Monday, December 20, 2010
Today marks five months since Ellie was born and died. It seems like it's been forever and just an instant at the same time. Craig and I think about her so much, right when we wake up and before falling asleep and at all hours in between. We're settling into our "new normal" - life that on the surface should be the same as it was before we knew we were going to be having a child, but isn't. We made space in our heads and our lives for our daughter, and that space is still there. We expected it to be filled with her, but instead it's filled with her absence and her memory.
This holiday season has been hard. I've seen little "Baby's first Christmas" clothes, tv commercials with parents and their newborns, lots of family togetherness images in general. Just last week someone at a downtown store who hadn't seen me since I was pregnant asked me how my little one was.
But we're healing, little by little. We can think about our wonderful Ellie and smile, though the smiles are still shaded with sadness. The sun seems to be shining more often, even though it's winter now.
We have so much love for Ellie, for each other, and for our friends and family. And you guys have given us so much love and support. Thank you.
Our good friends Kevin and Katrina Graber surprised us with a beautiful bouquet today. This holiday season has been hard, but the love that we feel from you all has made it so much better.
Friday, December 10, 2010
A friend recently sent some writings she came across while reading for a class (Helen Wells O'Brien - "The chaplain as bearer and giver of blessing" in Spiritual Caregiving in the Hospital: Windows to Chaplaincy Ministry. pgs 78-79). One of the sections rang true for me—the Commitment to Remember:
Commitment to remember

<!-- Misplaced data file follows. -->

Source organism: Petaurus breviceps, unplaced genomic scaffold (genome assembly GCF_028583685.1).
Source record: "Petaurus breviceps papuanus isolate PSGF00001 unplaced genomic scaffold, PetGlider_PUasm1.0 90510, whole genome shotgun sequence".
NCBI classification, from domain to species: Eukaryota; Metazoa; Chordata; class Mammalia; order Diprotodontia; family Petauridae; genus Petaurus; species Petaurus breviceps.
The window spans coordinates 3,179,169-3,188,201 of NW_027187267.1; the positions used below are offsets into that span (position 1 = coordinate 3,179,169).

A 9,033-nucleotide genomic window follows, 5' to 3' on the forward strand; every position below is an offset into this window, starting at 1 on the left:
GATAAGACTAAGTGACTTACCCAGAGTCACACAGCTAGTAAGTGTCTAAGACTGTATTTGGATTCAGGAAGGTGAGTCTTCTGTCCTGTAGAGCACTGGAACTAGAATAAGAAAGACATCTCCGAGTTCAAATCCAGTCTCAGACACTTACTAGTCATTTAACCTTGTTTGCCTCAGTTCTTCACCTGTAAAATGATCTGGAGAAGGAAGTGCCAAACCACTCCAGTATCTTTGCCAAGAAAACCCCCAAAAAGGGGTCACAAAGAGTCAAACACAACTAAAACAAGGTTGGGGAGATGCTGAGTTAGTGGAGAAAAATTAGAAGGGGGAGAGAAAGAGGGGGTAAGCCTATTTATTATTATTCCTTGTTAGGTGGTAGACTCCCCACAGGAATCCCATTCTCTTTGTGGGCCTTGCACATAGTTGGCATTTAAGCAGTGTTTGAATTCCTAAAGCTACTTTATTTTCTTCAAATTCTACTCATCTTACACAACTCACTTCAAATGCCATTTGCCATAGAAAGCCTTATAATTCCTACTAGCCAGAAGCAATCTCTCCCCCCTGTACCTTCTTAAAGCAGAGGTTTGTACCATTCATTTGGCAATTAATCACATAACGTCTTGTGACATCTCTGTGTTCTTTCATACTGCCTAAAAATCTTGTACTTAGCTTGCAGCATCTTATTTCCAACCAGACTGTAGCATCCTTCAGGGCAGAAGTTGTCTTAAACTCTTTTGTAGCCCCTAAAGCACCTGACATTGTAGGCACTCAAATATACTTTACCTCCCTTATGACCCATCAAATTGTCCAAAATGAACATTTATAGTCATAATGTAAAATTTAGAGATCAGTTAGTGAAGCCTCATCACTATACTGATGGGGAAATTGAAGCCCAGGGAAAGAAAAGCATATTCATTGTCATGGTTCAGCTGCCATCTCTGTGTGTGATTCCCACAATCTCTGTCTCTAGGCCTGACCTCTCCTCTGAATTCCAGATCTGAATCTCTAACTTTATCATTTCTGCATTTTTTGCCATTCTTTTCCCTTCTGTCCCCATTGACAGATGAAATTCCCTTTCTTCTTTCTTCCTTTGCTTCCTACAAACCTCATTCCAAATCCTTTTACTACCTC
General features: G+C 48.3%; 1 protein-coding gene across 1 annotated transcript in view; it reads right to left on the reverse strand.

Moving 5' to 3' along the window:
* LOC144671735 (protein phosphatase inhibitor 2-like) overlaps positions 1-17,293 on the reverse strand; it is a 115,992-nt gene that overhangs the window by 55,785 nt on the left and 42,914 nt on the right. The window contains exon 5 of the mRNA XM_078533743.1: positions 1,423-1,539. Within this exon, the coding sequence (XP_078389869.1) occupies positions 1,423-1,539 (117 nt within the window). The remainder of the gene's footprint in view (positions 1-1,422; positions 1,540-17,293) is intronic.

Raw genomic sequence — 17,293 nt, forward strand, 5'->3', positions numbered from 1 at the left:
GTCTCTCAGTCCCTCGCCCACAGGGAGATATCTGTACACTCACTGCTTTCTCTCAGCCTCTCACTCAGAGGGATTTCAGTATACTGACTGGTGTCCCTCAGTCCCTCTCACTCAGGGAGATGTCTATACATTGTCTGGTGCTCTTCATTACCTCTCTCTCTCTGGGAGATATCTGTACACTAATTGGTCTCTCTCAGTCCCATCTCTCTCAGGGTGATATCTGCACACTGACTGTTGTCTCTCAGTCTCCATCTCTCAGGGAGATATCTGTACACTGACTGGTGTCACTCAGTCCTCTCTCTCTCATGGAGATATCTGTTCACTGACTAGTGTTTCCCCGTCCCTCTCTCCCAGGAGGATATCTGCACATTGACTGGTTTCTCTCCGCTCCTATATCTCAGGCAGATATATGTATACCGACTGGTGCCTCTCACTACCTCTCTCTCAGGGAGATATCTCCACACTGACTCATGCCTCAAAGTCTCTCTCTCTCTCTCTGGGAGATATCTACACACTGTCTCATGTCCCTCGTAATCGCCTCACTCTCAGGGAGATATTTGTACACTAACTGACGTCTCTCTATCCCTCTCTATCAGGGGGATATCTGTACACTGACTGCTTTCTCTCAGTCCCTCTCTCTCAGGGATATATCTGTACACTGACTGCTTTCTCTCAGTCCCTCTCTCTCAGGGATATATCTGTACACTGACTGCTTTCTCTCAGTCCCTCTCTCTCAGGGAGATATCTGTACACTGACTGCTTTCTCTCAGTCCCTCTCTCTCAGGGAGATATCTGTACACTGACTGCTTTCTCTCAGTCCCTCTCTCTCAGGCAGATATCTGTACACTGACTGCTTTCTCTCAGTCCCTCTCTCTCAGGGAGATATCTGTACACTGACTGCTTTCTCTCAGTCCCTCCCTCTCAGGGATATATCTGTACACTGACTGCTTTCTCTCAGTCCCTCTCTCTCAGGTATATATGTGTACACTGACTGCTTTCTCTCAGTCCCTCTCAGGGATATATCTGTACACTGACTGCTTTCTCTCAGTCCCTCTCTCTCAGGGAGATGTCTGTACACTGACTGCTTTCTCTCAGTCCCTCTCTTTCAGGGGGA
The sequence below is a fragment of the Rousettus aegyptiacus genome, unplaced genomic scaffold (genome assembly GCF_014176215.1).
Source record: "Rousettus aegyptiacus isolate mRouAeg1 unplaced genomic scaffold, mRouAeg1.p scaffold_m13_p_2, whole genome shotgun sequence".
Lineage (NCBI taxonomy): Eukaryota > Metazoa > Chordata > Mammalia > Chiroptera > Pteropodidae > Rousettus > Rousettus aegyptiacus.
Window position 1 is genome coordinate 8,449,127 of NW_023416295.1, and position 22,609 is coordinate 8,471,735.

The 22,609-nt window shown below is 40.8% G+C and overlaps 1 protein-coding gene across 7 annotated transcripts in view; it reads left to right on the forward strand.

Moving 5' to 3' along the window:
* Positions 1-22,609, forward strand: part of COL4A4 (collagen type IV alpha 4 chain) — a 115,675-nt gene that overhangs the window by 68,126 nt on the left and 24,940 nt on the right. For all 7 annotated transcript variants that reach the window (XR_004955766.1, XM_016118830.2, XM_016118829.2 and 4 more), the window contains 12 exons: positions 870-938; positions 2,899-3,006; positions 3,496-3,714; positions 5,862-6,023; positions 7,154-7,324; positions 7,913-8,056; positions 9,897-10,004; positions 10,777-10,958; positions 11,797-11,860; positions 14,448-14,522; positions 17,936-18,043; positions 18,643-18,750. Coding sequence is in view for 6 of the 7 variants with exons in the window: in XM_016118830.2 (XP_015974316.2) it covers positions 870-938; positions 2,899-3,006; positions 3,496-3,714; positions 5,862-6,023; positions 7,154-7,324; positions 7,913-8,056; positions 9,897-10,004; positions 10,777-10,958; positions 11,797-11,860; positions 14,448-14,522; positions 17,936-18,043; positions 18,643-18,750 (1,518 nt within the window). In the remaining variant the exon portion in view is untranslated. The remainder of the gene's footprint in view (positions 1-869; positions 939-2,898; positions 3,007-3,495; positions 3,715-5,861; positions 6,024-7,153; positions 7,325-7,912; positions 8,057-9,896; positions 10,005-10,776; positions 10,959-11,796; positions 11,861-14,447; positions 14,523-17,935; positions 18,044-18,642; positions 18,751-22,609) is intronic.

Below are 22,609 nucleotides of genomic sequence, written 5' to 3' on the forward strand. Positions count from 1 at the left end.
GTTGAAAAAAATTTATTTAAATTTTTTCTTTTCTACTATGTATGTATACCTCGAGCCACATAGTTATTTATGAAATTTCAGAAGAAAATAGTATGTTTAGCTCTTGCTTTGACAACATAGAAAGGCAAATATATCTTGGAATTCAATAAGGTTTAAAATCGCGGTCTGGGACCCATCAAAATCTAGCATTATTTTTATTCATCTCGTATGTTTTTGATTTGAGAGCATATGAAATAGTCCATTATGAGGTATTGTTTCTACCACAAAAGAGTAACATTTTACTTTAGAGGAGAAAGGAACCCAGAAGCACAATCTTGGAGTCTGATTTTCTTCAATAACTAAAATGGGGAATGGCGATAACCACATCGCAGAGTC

In the rising of the sun and in its going down,
we will remember her.
In the blowing of the wind and in the chill of winter,
we will remember her.
In the blueness of the sky and in the warmth of summer,
we will remember her.
In the rustling of leaves and in the beauty of autumn,
we will remember her.
In the beginning of the year and when it ends,
we will remember her.
As long as we live, she, too, shall live,
for she is now a part of us as we remember her.
I wrote this in response: “When we first lost Ellie, there was this little fear that I would forget about her as time went on and especially if we have another child. I have learned that this is definitely not true. She will always be our daughter and we will always remember her. There is no replacing her or forgetting her.”
Monday, December 6, 2010
We put up our Christmas tree yesterday. Well, I have to admit that Kathy did most of the work. I helped a little bit, but she did most of the work. We decided to leave off our normal decorations and go for simple this year. There are white lights and cranes, and I think the effect is quite nice. Another way to celebrate and remember our dear daughter.
Here is the whole tree:
And a close up:
Saturday, December 4, 2010